## The speed of water waves

Teaching Guidance for 11-14 14-16

In water whose depth is large compared to the wavelength, the wave speed expression contains two terms, one for gravity effects and one for surface tension effects. The wave speed is given by:

*v*^{ 2} = g*λ*2π+2πγ*λ**ρ*

where *g* is the gravitational field strength, γ is the surface tension, *ρ* is the density of the water, and *λ* the wavelength. As this equation makes clear (wave speed depends on wavelength), water is a dispersive medium.

For short wavelength (ripples), the second term predominates, and the speed is approximately

*v* = *2πγ* *λ**ρ*

Tiny ripples on water have a speed which depends on the wavelength, *λ*. Surface tension forces move these waves along. There are gravitational forces on the tiny humps of water, but they are too small to matter.

For long waves, in deep water, the first term predominates, and the speed is approximately

*v* = *g λ*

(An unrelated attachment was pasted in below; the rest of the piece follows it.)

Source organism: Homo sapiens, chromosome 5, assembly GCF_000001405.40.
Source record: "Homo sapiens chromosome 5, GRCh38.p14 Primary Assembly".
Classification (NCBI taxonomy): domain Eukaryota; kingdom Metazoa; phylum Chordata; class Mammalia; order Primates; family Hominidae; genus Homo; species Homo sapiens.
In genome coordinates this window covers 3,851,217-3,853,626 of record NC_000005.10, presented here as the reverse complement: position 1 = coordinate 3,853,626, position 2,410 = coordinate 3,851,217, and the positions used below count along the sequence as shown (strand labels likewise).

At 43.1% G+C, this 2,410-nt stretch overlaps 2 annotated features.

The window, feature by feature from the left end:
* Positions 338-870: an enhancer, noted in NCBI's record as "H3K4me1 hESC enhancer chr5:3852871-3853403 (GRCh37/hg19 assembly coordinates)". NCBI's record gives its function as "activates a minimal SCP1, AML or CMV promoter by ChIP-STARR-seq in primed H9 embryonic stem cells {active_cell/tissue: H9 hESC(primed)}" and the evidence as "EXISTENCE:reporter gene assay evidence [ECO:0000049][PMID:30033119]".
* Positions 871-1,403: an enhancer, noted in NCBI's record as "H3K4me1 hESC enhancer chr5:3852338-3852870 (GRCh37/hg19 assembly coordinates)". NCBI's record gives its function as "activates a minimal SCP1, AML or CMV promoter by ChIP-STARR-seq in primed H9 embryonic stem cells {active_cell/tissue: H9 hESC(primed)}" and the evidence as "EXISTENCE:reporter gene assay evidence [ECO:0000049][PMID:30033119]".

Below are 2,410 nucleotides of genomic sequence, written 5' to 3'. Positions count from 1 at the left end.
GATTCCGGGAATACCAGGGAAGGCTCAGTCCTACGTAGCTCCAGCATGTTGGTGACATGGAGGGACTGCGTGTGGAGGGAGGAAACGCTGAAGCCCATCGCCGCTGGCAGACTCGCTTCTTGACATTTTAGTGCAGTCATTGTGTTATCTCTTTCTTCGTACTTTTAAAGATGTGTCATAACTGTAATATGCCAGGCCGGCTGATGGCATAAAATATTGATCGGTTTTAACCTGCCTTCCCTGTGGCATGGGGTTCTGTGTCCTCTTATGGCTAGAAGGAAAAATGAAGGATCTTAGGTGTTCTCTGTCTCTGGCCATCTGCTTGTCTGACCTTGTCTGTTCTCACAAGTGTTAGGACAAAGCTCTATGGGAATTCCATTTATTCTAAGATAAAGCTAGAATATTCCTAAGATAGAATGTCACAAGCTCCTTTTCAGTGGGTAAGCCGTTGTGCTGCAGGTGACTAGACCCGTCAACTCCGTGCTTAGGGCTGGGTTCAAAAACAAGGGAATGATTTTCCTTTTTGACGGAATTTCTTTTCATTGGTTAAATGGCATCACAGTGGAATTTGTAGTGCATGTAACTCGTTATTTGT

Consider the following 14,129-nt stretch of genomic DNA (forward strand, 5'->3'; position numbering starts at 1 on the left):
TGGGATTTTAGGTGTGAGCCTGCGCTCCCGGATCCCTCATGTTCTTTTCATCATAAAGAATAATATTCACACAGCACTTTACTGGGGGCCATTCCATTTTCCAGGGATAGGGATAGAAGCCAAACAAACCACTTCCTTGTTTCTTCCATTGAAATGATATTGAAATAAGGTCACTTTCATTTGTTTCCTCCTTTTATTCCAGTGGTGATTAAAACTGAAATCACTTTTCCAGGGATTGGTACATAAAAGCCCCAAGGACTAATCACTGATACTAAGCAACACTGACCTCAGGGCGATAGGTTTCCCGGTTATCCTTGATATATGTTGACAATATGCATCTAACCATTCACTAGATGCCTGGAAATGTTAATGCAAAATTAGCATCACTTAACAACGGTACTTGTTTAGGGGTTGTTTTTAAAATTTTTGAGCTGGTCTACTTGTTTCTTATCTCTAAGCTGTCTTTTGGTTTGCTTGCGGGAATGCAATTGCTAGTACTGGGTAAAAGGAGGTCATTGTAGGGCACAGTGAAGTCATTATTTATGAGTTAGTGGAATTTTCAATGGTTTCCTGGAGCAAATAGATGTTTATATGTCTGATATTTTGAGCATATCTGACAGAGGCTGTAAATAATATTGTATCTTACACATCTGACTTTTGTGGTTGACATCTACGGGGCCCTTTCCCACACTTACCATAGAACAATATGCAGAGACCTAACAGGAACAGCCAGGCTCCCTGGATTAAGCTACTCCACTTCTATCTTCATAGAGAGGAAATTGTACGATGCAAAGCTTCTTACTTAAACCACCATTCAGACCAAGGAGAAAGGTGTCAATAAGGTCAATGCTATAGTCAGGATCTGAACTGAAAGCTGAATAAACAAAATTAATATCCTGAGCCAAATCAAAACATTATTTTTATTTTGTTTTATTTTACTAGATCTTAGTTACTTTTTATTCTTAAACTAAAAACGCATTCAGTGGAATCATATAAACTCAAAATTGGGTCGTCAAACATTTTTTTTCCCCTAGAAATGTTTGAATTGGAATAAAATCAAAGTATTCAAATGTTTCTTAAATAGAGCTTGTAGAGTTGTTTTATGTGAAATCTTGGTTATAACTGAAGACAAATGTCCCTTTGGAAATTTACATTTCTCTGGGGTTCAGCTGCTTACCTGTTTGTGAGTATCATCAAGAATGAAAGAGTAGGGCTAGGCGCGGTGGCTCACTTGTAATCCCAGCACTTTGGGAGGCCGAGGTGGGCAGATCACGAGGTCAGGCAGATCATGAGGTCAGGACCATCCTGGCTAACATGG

*2π*

In deep water, the surface tension, γ, is too small to matter. The density, *ρ*, does not appear because if it increases, the force acting and the mass to be moved both increase by the same factor, with no net effect on the response time of water ahead of a wave front.

The speed of waves in shallow water can be given by *v*_{shallow}≈√ *gh* (assuming *λ* >> *h* and *A* << *h*, where *A* is the wave amplitude, and *h* is simply the depth of the water).

See Tricker, R. A. R. (1964), *Bores, Breakers, Waves and Wakes* or Barber, N. F. & Whey, G. (1969), *Water Waves*.

Bores are a special case of shallow water waves . A bore can easily be made in a long narrow water trough by sweeping water along at a steady rate using a wide paddle.